Every year in America, thousands of crimes occur in which there are no witnesses and very little evidence. Sometimes, the perpetrator leaves behind a fingerprint impression – a latent print -somewhere at the crime scene. In the past, these prints possessed little value in identifying an unknown offender. To result in a comparison and identification of the person who left it behind, the police would have to already know who the suspect or suspects might be. There was no technology to allow millions of stored prints to be digitally examined.
Today, law enforcement officers have access to such technology, in the form of AFIS – the Automated Fingerprint Indentification System. Maintained by the FBI, it houses the data for millions of fingerprint impressions, allowing an unknown latent print to be compared to millions of known offenders. In a matter of minutes, the AFIS computer can spit out the top twenty possible matches to the unknown latent print. But this is only the beginning of the analysis, because with only one latent print at the scene, there is but one actual source for the print. A trained analyst must then spend the time examining in fine detail the patterns of each suspect – the whorls and arches and loops, the ridges and furrows – to determine whether an exact match can be made. The top twenty possible matches have much in common, but on further examination, differences will emerge in the ridge pattern and detail until the one actual source can be identified.
So, what does this have to do with the field of apologetics? Just this: living as we are in very pluralistic times, we often encounter people who believe that all religions are basically the same. Examining them superficially, they will see that religions share a number of features; for example, most teach the utility of treating others with respect, of being kind, of helping the poor. So, while acknowledging some differences in doctrines, people who hold this view believe they have arrived at a great truth: there is no one right religion, just people who mistakenly, and sometimes dangerously, think that they have the corner on truth.
But like fingerprints, religions can appear on the surface to be identical, or nearly so, when in fact they are not. And to determine where and how they differ requires a rigorous and close inspection. This of course is crucial in a fingerprint analysis because we know that for one print, there can only be one source. No analyst would stop when he or she narrowed the search to three possible sources because common sense and reason dictate that two of the three – or perhaps all three – must also be excludable on further inquiry. It is the nature of thing examined.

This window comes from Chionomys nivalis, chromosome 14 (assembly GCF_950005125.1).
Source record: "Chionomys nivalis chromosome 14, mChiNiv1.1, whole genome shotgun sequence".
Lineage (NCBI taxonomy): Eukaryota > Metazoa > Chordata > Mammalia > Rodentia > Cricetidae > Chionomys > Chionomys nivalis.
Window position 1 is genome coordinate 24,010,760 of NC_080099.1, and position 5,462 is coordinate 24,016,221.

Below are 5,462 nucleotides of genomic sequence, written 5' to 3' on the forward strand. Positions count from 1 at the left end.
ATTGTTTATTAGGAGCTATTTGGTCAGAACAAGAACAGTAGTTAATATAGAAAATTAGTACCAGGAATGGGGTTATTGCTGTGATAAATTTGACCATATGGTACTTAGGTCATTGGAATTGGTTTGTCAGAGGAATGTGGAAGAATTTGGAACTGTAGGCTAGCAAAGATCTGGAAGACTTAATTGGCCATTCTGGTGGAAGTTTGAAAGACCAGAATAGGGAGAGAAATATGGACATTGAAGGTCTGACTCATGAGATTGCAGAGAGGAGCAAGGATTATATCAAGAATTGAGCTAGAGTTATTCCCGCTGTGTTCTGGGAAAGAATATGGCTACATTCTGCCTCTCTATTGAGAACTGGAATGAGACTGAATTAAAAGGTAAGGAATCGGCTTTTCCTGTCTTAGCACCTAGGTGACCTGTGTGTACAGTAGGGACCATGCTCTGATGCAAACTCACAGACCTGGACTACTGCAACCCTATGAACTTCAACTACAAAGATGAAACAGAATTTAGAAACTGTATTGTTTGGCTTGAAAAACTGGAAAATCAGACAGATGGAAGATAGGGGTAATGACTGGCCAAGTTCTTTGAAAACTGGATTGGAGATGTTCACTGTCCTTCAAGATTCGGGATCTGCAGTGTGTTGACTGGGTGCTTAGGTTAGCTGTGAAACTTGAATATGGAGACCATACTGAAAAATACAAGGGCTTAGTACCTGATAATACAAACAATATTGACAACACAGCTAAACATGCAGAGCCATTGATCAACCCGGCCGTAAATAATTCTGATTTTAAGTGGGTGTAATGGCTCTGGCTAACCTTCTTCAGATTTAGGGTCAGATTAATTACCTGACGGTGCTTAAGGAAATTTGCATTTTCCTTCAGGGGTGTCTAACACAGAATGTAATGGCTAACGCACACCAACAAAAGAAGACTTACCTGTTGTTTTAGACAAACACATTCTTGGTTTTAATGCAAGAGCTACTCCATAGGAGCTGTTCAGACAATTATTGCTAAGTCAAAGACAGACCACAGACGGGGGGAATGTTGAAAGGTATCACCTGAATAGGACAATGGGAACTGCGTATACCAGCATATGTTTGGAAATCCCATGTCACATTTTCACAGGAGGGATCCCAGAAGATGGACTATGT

So too with the knowledge of God. The major world religions make mutually exclusive truth claims about the nature and attributes of God. Is God a personal being, interested in relationship with us,or simply an impersonal force? Are men destined to live once and then face judgment, or is reincarnation what really occurs? Are we distinct and separate from God, and therefore answerable to him, or are we all a part of God? Can we save ourselves through good works and adherence to law, or do we need a Savior? What is Jesus’ nature and what if any power does he possess?
For one religion to be true, other religions with inconsistent truth claims cannot be. It is, of course, logically possible that all religions are false, just as it is possible for the print in question to match none of the samples. However, it is not possible for contradictory positions to both be true. Either Jesus Christ is the Son of God who rose from the dead and thereby provides salvation to a fallen world, as Christians claim, or he is not. He cannot be both savior and mere wise man at the same time.
Critical and careful analysis of a latent fingerprint can lead to the discovery of the truth as to who left it behind. Critical and careful analysis can also lead to knowledge of the one God who left us behind.
Posted by Al Serrato